728th AMS Airmen support German operations

  • Published
  • By Senior Airman Daniel Phelps
  • 39th Air Base Wing Public Affairs
A Luftwaffe A-310 jet lands on the flightline at Incirlik Air Base, Turkey, and U.S. and Germen airmen begin to trickle outside. Some grab equipment, others start up various vehicles, while others go out to direct the jet to its parking spot.

Though this coalition gaggle may seem a little out of the ordinary, this is a regular occurrence between 728th Air Mobility Squadron airmen and German forces stationed at Incirlik.

"I actually work with the 728th AMS a couple times a week," said German army 1st Lt. Thommy E., Air Supply Platoon Support Task Force. "Whenever we know one of our aircraft are coming in, I will meet with them."

About once a week a German aircraft will fly in to Incirlik and the U.S. airmen will work hand-in-hand with them, said U.S. Air Force Staff Sgt. Gregory Viruet, 728th AMS air terminal operation center supervisor.

"The Germans generally let us know a couple of weeks ahead of time what is coming in," said U.S. Air Force Capt. Chris Jacobson, 728th AMS aeroport flight commander. "They understand what we do and what they will need ahead of time."

The 728th AMS and ASPSTF meet to discuss what personnel, vehicles and equipment would be needed to supplement the Germans with the incoming and outgoing troops or cargo mission of that day.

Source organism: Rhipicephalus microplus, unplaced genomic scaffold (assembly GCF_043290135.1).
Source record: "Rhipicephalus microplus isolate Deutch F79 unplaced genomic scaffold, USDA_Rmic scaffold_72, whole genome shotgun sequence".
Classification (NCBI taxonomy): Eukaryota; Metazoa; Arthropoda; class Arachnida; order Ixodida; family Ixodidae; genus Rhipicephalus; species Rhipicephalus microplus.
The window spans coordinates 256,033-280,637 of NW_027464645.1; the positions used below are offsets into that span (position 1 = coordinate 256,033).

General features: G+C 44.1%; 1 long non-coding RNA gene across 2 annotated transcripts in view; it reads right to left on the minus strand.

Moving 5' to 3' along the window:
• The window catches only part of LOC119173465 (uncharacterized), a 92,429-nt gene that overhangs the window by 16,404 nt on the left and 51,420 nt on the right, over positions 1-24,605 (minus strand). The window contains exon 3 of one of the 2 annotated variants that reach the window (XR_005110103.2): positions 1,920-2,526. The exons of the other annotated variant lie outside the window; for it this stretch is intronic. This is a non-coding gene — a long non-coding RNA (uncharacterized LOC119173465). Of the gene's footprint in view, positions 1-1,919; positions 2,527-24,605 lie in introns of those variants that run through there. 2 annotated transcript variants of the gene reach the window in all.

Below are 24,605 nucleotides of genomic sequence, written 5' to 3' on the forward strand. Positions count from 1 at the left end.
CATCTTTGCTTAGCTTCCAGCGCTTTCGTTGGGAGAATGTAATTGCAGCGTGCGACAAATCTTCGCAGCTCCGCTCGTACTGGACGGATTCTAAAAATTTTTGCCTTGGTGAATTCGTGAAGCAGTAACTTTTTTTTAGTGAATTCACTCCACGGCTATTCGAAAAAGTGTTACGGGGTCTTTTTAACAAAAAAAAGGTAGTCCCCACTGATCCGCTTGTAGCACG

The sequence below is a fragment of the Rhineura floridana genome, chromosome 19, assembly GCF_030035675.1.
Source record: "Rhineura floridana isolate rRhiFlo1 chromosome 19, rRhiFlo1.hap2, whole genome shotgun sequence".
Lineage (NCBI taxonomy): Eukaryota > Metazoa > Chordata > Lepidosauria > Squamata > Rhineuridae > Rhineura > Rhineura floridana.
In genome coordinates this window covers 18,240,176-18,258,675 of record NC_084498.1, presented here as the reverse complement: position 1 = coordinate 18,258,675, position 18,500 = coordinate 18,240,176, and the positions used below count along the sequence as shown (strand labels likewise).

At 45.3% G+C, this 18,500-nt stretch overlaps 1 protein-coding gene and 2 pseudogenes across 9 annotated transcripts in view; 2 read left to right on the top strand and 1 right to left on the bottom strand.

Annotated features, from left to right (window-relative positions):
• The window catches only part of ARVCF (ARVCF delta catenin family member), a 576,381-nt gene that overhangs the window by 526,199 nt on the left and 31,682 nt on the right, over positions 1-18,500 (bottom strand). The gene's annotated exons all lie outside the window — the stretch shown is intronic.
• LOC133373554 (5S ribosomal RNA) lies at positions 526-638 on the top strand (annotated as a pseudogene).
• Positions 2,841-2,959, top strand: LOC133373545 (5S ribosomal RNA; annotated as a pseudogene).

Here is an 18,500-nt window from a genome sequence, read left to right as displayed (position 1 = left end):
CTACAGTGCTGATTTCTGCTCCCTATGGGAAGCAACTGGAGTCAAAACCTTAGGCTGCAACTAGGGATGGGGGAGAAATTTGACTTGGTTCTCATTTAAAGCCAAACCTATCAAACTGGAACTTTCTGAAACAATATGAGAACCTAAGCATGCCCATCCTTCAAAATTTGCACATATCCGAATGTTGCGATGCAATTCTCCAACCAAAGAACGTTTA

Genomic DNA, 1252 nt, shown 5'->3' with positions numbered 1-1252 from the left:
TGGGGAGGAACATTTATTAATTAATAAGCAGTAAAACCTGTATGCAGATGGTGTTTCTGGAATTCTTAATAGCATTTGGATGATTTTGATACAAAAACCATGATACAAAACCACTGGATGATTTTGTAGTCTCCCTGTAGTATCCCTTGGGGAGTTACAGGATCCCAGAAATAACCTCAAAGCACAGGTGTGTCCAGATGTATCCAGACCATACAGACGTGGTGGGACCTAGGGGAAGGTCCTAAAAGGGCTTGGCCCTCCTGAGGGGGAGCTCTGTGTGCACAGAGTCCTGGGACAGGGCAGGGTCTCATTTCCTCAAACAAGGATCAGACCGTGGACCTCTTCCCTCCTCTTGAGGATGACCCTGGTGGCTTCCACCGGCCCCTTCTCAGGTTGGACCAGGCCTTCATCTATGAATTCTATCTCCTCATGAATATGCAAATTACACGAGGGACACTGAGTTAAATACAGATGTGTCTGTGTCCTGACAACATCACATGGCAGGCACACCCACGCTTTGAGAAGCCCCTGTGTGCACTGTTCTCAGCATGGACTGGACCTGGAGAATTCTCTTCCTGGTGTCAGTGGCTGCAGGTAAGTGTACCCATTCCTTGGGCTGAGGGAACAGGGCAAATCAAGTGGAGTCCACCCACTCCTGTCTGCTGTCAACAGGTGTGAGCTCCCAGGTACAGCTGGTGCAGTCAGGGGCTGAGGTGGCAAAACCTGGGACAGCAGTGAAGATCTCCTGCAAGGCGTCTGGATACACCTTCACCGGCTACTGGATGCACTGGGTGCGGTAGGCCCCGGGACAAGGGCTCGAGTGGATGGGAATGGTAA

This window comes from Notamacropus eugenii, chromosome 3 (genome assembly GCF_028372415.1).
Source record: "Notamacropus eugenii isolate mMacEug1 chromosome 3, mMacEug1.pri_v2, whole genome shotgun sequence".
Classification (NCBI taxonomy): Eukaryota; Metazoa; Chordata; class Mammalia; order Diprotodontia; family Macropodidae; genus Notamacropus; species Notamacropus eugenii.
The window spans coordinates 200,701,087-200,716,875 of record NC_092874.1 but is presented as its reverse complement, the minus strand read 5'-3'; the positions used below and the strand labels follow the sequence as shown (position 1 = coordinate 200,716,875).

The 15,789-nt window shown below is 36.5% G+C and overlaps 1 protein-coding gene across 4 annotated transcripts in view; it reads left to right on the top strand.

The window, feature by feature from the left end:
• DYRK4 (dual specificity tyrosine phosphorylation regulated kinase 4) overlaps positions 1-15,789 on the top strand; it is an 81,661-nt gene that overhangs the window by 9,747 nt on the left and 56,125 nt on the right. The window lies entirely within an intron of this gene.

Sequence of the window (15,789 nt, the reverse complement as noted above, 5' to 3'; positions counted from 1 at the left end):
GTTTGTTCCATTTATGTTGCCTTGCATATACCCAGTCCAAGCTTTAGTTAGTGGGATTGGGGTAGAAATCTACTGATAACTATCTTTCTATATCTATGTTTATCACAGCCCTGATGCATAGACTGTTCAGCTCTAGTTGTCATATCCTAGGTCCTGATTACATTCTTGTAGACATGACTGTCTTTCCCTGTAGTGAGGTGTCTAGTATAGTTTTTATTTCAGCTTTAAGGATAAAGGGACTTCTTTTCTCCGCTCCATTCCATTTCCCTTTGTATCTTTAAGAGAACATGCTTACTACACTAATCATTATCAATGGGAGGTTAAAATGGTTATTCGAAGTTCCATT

"We only have a small platoon here," explained Thommy. "So the 728th will help us out, and it really speeds up our process."

"They often ask for less than what we could actually provide for them as far as help," added Jacobson.

The German lieutenant said one of the biggest benefits of working together has been the exchange of knowledge between the coalition partners.

"While working with the 728th AMS, I've learned about the different kinds of aircraft and equipment for different jobs and how they all will correlate," Thommy said.

The German unit and the 728th AMS work together, train together and will even enjoy down time with each other, said Staff Sgt. Mary Mullis, 728th AMS passenger terminal technician. The U.S. and German "Port Dawgs" also enjoy bar-b-ques.

"Working together really builds a good partnership," said Airman 1st Class Evan Green, 728th AMS aircraft serviceman. "It's also fun hanging out with them off duty. As a first-term airman, I never expected I would be working with people from other countries like this. It really adds to working and living here."

One of the biggest aspects to the job of working with aircraft is safety, Jacobson pointed out.

"We're up on lifts, moving heavy objects and driving large vehicles," he said. "People can get really hurt."

Yet, safety has been maintained, Jacobson continued.

"Though we may be from different nations, we work and communicate through the same hand motions to ensure safety," Jacobson exclaimed.

Through it all, both countries work together to accomplish the same mission.

"The 728th AMS has been a huge support to us, and we are very thankful for their help and team work," Thommy said. "We have always been able to come up with a way to accomplish the mission."

"It's been a blast working with them on and off-duty," Viruet agreed. "We all enjoy doing the job."